With these factors for consideration in mind, how do businesses position themselves to work towards carbon neutrality?

Energy Procurement

One of the most significant and immediate changes a business can make to reach carbon neutrality is to take a close look at where a business’ energy is coming from. Electricity produced by fossil fuels isn’t the route towards net-zero. Fortunately, there’s a myriad of renewable energy providers that exist in the UK, such as:

  • Ecotricity
  • Bulb Energy
  • Good Energy 
  • Octopus Energy
  • GEUK
  • Ovo Energy

It’s currently rare for green energy suppliers to be 100% carbon neutral across the board. However, many of these companies can supply fully carbon neutral gas alongside electricity that’s completely sourced from renewable sources.

Facilities Management

One of the most common issues for businesses looking to up their green credentials is the fact their buildings may be leased. Countless green policies can be enacted on-site, but if a building owner is still utilising energy produced through the burning of fossil fuels, this can be a real obstacle to carbon neutrality. 

If possible, businesses should make a case for building owners who control energy assets to switch to a renewable energy provider. In terms of direct facilities management, those responsible can undertake several changes to aid in the transition towards carbon neutrality:

  • Update assets to energy-efficient models.
  • Improve on-site heating, ventilation and air conditioning.
  • Begin enacting preventative maintenance on equipment.
  • Develop recycling and waste management policies.

Improving insulation and utilising energy-efficient LED lighting can even help reduce energy consumption, decreasing monthly overheads. For more information on sustainable practices within facilities management, head to our blog here.

Supply Chain Changes

Private and public sector businesses will all work with some sort of supply chain, even if it’s for the smallest of orders, such as on-site cleaning supplies. Sometimes, the largest source of emissions within a business will be found in the relationships and actions between suppliers and customers. Raw materials and services need to be transported, increasing the carbon emissions directly related to a business.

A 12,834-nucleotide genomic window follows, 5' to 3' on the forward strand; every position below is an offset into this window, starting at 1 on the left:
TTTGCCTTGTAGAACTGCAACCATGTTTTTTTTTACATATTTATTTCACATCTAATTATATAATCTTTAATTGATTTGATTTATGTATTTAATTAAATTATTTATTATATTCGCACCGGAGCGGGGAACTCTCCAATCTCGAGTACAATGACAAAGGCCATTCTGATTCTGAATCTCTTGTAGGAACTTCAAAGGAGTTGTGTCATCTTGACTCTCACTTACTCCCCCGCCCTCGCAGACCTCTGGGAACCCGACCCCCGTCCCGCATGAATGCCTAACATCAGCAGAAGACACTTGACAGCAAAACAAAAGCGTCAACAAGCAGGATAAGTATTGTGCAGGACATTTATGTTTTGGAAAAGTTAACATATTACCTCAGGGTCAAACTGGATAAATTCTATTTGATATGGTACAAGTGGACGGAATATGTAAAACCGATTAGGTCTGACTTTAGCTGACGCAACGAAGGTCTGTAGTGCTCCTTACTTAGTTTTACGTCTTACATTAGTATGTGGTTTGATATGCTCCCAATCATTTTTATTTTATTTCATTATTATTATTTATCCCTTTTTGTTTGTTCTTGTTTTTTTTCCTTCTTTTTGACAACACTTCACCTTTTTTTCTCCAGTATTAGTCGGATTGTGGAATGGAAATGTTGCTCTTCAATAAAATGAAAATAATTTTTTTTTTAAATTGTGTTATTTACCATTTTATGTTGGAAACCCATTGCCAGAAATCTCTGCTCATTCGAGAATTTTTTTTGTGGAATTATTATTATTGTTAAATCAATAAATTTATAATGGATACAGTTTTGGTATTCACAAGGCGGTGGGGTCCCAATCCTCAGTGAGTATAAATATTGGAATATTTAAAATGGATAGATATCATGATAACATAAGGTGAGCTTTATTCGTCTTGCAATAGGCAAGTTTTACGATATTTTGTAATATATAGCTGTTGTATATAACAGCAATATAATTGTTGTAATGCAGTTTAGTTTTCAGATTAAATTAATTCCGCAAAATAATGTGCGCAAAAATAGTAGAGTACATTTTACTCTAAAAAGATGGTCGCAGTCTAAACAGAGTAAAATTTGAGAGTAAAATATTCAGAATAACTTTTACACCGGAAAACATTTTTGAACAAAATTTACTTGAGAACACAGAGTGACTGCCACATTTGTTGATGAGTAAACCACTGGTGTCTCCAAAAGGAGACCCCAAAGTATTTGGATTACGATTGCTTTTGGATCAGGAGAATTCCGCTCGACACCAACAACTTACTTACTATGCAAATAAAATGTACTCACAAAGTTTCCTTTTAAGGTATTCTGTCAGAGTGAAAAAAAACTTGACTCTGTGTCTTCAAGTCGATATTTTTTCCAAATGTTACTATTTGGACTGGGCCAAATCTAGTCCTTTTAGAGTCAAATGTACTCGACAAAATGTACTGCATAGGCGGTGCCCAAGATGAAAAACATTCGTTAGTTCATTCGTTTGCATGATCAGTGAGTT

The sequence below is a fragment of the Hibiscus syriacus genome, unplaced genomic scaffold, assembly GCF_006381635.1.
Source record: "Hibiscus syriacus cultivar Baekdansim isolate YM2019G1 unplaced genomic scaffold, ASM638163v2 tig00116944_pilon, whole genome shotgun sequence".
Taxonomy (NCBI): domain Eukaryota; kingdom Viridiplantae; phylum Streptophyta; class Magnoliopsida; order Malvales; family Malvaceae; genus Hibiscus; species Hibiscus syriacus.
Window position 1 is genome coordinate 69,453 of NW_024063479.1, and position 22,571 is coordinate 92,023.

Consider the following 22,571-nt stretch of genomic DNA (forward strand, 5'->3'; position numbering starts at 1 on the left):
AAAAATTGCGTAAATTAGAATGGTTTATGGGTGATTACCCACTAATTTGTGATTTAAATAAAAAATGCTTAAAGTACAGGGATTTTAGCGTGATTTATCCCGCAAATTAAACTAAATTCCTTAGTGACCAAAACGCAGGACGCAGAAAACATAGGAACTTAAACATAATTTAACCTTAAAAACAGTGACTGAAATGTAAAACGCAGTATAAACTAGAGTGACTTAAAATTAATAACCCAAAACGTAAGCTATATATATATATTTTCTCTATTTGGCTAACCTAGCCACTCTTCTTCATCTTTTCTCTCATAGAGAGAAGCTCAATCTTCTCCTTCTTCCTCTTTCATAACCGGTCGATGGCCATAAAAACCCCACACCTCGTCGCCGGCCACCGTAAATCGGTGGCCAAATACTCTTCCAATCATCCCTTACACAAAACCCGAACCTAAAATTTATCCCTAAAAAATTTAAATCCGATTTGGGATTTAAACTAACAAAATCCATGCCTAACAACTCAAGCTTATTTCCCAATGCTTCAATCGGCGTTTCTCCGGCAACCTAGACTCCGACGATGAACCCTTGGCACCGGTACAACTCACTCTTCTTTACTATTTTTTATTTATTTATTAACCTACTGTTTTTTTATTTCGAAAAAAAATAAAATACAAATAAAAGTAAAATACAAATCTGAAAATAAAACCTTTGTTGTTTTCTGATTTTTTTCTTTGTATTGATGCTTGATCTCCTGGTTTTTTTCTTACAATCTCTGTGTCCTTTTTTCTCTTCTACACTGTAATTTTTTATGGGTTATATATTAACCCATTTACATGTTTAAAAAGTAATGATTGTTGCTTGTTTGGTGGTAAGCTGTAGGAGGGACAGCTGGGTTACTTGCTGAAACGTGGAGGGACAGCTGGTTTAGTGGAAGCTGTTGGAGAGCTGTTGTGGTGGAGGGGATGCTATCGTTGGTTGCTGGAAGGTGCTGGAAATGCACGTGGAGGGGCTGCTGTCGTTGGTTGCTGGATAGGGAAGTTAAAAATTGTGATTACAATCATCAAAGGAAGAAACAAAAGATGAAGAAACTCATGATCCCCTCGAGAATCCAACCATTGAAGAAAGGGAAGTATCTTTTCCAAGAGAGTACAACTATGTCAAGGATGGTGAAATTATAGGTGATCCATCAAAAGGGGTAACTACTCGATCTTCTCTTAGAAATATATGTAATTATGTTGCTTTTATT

However, businesses can look into their supply chain and choose to work with suppliers who reduce their emissions or are already carbon neutral. This is admittedly difficult, but it’s still an area of a business that can improve by sourcing greener supplies, materials or services. 

This can even go further than the supply chain, with environmental considerations applied to things that aren’t necessarily facilities or supply chain-related, such as website hosting. Services are now available that allow business websites to be hosted by servers powered by renewable energy, like GreenGeeks, DreamHost, iPage, EcoHosting, Kualo and Orangewebsite.

Join Voluntary Initiatives

Many carbon neutral initiatives are readily available for organisations and businesses to join, such as Caring for Climate, Climate Neutral Now and the Carbon Neutrality Coalition. 

These initiatives provide the framework, support for businesses unsure how to reduce their emissions and offer networking opportunities and improve a company’s reputation. 

To discover more about these initiatives, visit our blog post here.